Aquaculture reforms roles and responsibilities
On 1 October 2011 aquaculture legislative reforms came into effect. These changes are intended to foster environmentally sustainable aquaculture in New Zealand. The reforms make changes to the Aquaculture Reform (Repeals and Transitional Provisions) Act 2004, the Fisheries Act 1996, the Māori Commercial Aquaculture Claims Settlement Act 2004, and the Resource Management Act 1991.
Below are roles and responsibilities for aquaculture under the legislative reforms.
Minister responsible for Aquaculture
- Provides Government leadership on aquaculture.
- Holds a power to recommend changes to regional coastal plans in relation to aquaculture management.
- Holds a power to direct that a council not receive aquaculture applications for up to one year, pending demand management provisions being put in place.
- Holds a power to direct that applications for the occupation of space for aquaculture activities be processed and heard together by councils.
Aquaculture Unit in the Ministry of Fisheries
- The Aquaculture Unit is the Government’s main advisor on aquaculture and works with central and local government, iwi, industry and other stakeholders at both national and regional levels.
- Responsible for developing and implementing the national Aquaculture Strategy and Action Plan.
- To avoid any conflict of interest, the Aquaculture Unit will not be involved in undue adverse effects (UAE) matters.
Ministry of Fisheries
- Continues to make aquaculture decisions under the Fisheries Act 1996, including:
- identifying areas where marine farmers must seek the agreement of affected commercial fishers before lodging an application for a coastal permit, and identifies the parties whose agreement is needed
- registering agreements between marine farm applicants and fishing interests in areas specified as having an undue adverse effect on commercial fishing
- notifying councils of any agreements lodged with the Ministry of Fisheries.
- Continues to administer the fisheries registration system for all fish farms.
- Provides information to regional councils to help them assess the impact of a proposed aquaculture activity on fishing and fisheries resources.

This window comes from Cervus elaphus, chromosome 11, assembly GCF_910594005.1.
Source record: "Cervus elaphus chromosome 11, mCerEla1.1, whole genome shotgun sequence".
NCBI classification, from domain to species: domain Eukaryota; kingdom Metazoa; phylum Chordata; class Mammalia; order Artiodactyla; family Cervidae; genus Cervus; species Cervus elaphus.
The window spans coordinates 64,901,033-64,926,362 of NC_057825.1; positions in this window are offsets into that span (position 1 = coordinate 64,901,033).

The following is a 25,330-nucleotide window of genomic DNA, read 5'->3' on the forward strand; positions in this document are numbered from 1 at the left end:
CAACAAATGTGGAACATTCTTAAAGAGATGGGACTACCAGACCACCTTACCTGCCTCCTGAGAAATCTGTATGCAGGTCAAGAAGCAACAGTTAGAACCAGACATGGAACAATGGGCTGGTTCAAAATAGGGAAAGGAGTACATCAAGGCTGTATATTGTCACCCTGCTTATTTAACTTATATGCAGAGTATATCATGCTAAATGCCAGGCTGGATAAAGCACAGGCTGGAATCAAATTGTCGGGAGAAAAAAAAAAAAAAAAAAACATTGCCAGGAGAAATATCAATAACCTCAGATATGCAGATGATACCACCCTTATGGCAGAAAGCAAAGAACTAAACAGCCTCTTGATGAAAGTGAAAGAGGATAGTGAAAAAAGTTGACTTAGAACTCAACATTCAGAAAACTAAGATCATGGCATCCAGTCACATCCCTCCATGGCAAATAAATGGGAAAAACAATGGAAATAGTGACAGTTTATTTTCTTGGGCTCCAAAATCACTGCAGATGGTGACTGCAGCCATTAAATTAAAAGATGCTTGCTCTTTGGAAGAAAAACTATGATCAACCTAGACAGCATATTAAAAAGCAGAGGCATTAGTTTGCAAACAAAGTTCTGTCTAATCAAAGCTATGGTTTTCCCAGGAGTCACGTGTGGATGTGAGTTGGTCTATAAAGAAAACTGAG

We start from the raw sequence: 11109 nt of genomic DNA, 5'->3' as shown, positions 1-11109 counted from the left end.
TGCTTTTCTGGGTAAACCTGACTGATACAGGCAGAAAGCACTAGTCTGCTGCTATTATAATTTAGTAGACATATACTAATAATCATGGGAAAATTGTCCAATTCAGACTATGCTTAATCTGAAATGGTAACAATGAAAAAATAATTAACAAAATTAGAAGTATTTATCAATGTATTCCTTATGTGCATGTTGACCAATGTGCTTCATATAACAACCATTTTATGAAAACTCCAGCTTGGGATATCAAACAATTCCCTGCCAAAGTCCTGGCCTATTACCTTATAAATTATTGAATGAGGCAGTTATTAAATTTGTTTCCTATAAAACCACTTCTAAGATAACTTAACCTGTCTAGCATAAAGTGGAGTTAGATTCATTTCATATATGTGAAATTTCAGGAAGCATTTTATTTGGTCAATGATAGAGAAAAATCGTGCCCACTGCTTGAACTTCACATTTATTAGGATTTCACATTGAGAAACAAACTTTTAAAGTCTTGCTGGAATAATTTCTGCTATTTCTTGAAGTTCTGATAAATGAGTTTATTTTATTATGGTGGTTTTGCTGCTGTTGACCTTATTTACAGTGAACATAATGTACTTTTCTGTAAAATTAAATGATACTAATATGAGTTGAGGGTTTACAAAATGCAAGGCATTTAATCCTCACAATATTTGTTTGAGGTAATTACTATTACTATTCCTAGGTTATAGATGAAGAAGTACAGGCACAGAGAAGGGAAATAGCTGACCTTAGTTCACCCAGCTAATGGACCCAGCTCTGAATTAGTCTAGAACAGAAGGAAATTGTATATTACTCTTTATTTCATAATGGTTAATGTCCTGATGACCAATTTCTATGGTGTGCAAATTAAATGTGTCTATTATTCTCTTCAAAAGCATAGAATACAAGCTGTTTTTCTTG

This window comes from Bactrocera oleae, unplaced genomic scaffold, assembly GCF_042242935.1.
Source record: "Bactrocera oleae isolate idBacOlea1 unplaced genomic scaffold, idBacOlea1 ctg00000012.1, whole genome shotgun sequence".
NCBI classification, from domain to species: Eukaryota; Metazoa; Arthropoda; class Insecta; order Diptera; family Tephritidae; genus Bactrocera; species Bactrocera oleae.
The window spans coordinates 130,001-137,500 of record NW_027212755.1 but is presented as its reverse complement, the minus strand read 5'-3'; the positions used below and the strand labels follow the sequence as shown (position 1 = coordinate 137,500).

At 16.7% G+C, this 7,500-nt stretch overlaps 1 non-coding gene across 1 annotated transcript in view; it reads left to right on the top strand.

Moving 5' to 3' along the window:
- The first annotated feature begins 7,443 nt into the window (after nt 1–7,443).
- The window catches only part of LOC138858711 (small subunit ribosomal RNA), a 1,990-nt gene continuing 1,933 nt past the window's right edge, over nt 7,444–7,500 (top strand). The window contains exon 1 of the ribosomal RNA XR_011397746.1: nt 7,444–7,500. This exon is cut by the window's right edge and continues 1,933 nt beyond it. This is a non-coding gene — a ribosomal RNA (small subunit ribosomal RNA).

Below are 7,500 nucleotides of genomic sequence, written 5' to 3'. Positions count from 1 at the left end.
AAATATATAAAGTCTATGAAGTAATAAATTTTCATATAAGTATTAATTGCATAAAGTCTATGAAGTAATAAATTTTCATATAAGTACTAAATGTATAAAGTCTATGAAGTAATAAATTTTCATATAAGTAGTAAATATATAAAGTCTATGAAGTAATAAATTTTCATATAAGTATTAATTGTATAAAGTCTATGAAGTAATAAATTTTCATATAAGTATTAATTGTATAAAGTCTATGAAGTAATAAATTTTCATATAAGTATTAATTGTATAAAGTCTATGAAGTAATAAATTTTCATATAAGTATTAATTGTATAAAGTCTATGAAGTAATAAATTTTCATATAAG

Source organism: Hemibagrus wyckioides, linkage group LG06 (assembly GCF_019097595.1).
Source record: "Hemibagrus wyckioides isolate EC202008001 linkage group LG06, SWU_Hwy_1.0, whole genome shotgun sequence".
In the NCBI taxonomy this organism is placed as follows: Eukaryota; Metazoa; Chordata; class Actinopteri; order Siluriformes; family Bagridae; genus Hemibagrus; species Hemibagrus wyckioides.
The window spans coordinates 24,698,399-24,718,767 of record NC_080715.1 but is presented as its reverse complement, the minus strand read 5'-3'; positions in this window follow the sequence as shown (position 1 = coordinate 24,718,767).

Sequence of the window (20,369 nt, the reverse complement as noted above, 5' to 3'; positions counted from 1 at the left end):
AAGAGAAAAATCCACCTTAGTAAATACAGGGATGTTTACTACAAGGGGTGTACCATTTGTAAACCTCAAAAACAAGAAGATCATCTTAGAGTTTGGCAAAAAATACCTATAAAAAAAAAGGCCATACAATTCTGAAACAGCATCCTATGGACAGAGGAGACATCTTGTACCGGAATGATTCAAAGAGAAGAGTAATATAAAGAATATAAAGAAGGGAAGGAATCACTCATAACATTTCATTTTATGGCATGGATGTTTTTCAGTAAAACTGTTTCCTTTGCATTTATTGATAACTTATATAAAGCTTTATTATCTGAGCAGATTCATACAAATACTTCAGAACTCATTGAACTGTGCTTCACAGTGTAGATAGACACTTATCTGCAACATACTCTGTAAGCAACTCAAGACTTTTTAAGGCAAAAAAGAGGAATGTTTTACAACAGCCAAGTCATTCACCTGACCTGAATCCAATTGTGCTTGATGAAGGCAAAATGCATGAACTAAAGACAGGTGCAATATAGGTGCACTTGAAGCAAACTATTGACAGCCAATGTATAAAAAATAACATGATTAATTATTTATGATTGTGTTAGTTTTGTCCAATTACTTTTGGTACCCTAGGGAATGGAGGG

- Works with regional councils to ensure that matters relevant to the aquaculture decision are addressed in the consent conditions.
Minister of Conservation
- Has new powers to approve alternative allocation tools in the coastal marine area and continues to approve regional coastal plans.
- Retains the ability to recommend that a proposed allocation proceed or not proceed in order to preserve the Crown’s ability to give effect to Government policy.
Department of Conservation
- Continues to:
- be responsible for recommending whether the Minister of Conservation should approve a regional coastal plan, in accordance with the Resource Management Act 1991
- be responsible for recommending in certain circumstances, that the Minister of Conservation issue directions to councils on the allocation of space
- be responsible for the New Zealand Coastal Policy Statement 2010, including review and monitoring its implementation.
- Has a new responsibility to advise the Minister of Conservation whether to exercise the power to gazette an alternative allocation method.
Regional councils and unitary authorities
- Retain primary responsibility for aquaculture planning and consenting including:
- allocating coastal space
- administrating existing coastal permits, including all pre-RMA marine farming licences, leases and permits
- assessing the impact of a proposed aquaculture activity on fishing and fisheries resources
- Have three powers:
- can request from the Minister of Conservation the use of an alternative allocation tool
- can request from the Minister responsible for Aquaculture a suspension on the receipt of new applications to occupy space for aquaculture activities
- can request from the Minister responsible for Aquaculture that aquaculture applications be processed and heard together.